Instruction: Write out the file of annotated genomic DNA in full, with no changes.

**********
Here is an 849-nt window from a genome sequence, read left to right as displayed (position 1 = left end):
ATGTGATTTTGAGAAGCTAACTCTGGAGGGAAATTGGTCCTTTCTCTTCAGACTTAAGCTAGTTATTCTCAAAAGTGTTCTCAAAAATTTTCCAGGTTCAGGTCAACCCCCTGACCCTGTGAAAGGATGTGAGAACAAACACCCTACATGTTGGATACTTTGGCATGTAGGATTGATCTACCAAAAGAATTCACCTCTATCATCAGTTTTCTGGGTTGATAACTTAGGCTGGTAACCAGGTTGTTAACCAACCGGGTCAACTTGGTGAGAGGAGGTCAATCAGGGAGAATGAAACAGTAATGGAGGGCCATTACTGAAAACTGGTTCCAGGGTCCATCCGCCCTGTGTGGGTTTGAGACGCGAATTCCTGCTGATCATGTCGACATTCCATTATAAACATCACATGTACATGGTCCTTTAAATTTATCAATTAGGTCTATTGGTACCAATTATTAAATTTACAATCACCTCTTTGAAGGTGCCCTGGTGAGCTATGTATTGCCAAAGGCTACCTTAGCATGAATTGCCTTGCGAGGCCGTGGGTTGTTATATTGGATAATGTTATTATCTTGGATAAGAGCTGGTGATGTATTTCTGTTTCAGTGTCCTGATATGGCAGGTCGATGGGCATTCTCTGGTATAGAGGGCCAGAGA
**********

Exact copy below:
Here is an 849-nt window from a genome sequence, read left to right as displayed (position 1 = left end):
ATGTGATTTTGAGAAGCTAACTCTGGAGGGAAATTGGTCCTTTCTCTTCAGACTTAAGCTAGTTATTCTCAAAAGTGTTCTCAAAAATTTTCCAGGTTCAGGTCAACCCCCTGACCCTGTGAAAGGATGTGAGAACAAACACCCTACATGTTGGATACTTTGGCATGTAGGATTGATCTACCAAAAGAATTCACCTCTATCATCAGTTTTCTGGGTTGATAACTTAGGCTGGTAACCAGGTTGTTAACCAACCGGGTCAACTTGGTGAGAGGAGGTCAATCAGGGAGAATGAAACAGTAATGGAGGGCCATTACTGAAAACTGGTTCCAGGGTCCATCCGCCCTGTGTGGGTTTGAGACGCGAATTCCTGCTGATCATGTCGACATTCCATTATAAACATCACATGTACATGGTCCTTTAAATTTATCAATTAGGTCTATTGGTACCAATTATTAAATTTACAATCACCTCTTTGAAGGTGCCCTGGTGAGCTATGTATTGCCAAAGGCTACCTTAGCATGAATTGCCTTGCGAGGCCGTGGGTTGTTATATTGGATAATGTTATTATCTTGGATAAGAGCTGGTGATGTATTTCTGTTTCAGTGTCCTGATATGGCAGGTCGATGGGCATTCTCTGGTATAGAGGGCCAGAGA